After struggling with being pregnant what seems like forever, you finally give birth to your precious little baby. Your adrenaline is high, the “snuggle hormone” Oxycontin has been released, and you’re in love with this new bundle of joy! Life can’t get any better than this!
A few weeks pass and your hormones are starting to normalize and that adrenaline high you were on is quickly fading. You’re starting to feel exhausted, because your adorable baby is keeping you up most of the night. You knew you’d have to be up feeding your baby every 2-3 hours throughout the night, but your baby seems to have extra stamina at night. You don’t think much of it until your best friend, who already has a child, tells you that your baby might have their nights and days mixed up. Say what?!?! What does a new mom, who is severely sleep deprived and living like a vampire, do to change this around? Here are three game-changers in fixing this whether your baby truly does have their days and nights mixed up or whether you just want to ensure you’re creating the best possible environment for optimal sleep…
1) DARK VS LIGHT – If the baby is sleeping here, there, and anywhere throughout the day and night due to your survival mode, it can be confusing. The living areas (ie kitchen, living room, dining room, etc) need to be well-lit, bright, and not overly quiet during the day hours, while the bedrooms should be dark and quiet. Normally, I would suggest that baby takes all of their naps in a dark, quiet bedroom so that they can associate that environment with sleeping. However, in the case of a baby who likes to sleep all day, I suggest limiting their naps to slightly noisier and brighter rooms until things are normalized. A child who naps in a well-lit room tends to sleep less minutes overall than one who naps in a dark, cave-like room. Then, when it’s bedtime, make sure the room is nice and dark, quiet (or a white noise machine is fine), and a comfortable temperature (68-72 degrees is ideal). Along with that, it’s important to have a relaxing, consistent bedtime routine. You want to show baby that bedtime looks different than naps during the day. A newborn doesn’t need an elaborate bedtime routine, but instead a few simple things that are just for bedtime (ie massage, bath, pajamas, final feed, swaddle or sleep sack, into the crib sleepy but awake).
2) FEED MORE DURING THE DAY – You want to be sure that your baby is eating enough during the day so that they can sleep longer stretches at night. In order to feed more during the day baby needs to be awake long enough to do so (ironic, I know). I realize it can be extremely difficult to feed a sleepy baby, but it’s necessary! You can’t afford to have a “snacking and snoozing” baby all day long, because it will just lead to a hungry, non-tired baby at night. If baby keeps falling asleep during feeds, you can change their diaper, change the scenery, talk to them, remove the breast or bottle, give a bath, or anything else you can come up with to keep the child awake. One thing to note if you’re breastfeeding is that your body is helping baby to get sleepy at the right time, as Melatonin (the sleep hormone) is increased in your breastmilk in the evening and night. This can be a great tool to help you get baby sleeping at night! But if you’re pumping and giving baby expressed milk in a bottle, you might want to label the milk by what time you pumped. If you’re giving baby a bottle at 9am filled with pumped milk from 10pm last night, then you’re giving baby another reason to be sleeping more than needed during the day.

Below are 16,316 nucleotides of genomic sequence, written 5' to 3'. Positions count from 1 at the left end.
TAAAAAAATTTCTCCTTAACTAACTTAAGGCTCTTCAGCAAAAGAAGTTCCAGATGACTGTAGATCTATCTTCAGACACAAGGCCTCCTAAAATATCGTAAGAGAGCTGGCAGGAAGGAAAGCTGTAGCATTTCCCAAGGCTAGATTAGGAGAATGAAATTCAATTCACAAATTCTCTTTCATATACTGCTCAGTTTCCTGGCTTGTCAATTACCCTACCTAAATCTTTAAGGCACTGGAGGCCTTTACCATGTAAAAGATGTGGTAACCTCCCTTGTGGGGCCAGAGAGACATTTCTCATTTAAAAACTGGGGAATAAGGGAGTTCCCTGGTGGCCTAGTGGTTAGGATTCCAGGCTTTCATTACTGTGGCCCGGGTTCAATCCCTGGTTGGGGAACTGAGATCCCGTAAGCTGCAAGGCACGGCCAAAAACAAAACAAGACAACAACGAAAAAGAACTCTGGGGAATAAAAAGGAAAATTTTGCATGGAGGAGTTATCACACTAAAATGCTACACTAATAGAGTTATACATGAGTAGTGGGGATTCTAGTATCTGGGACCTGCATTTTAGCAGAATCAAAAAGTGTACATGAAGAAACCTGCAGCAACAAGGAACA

3) GET YOURSELF SOME HELP – One reason parents get into this predicament is that after a long night with the baby, mom is expectantly exhausted the next day. So when baby wants to nap the day away, mom is right there with the baby! Of course you’re going to want to sleep when the baby sleeps, especially if you’ve been up most of the night! But if you let your baby sleep all day, they’re simply not going to be ready to sleep at night. And then you’re back to square one the next night with the same pattern repeating itself. Before you know it, you will have completely turned your own circadian rhythm (or biological clock) upside down. So find someone to stay with the baby during the day to help cap naps and keep the baby up more while you nap. This way you will find the energy to keep moving towards getting baby to sleep less during the day.
This all makes perfect sense doesn’t it? Now all you have to do is find the strength and energy in which to get this done! I’m only half joking here, because sleep deprivation is no laughing matter. It’s extremely rough on your body to stay up all night and sleep on and off all day when that’s not something you’re used to doing. You’ve got to take care of yourself so you can take care of your little one. You need proper sleep, nutritious foods, exercise, and a way to relieve stress. This is true for any new mom, so treat yourself like the awesome mom you are! Sleep well!
*If you are having trouble implementing these things, need help developing a daytime schedule or bedtime routine, or you would like help not only with fixing the days and nights but also with teaching your newborn independent sleep skills, I can help! I have Prenatal Packages (0-7wks old) and Newborn Packages (8wks-4mos) that can help with all of this! It’s never too early to teach your baby how to fall asleep on their own. It can be very easy (and with minimal or no tears) to do this when you’re baby is just learning. Contact Me today to learn more or to set up your FREE 15min phone assessment!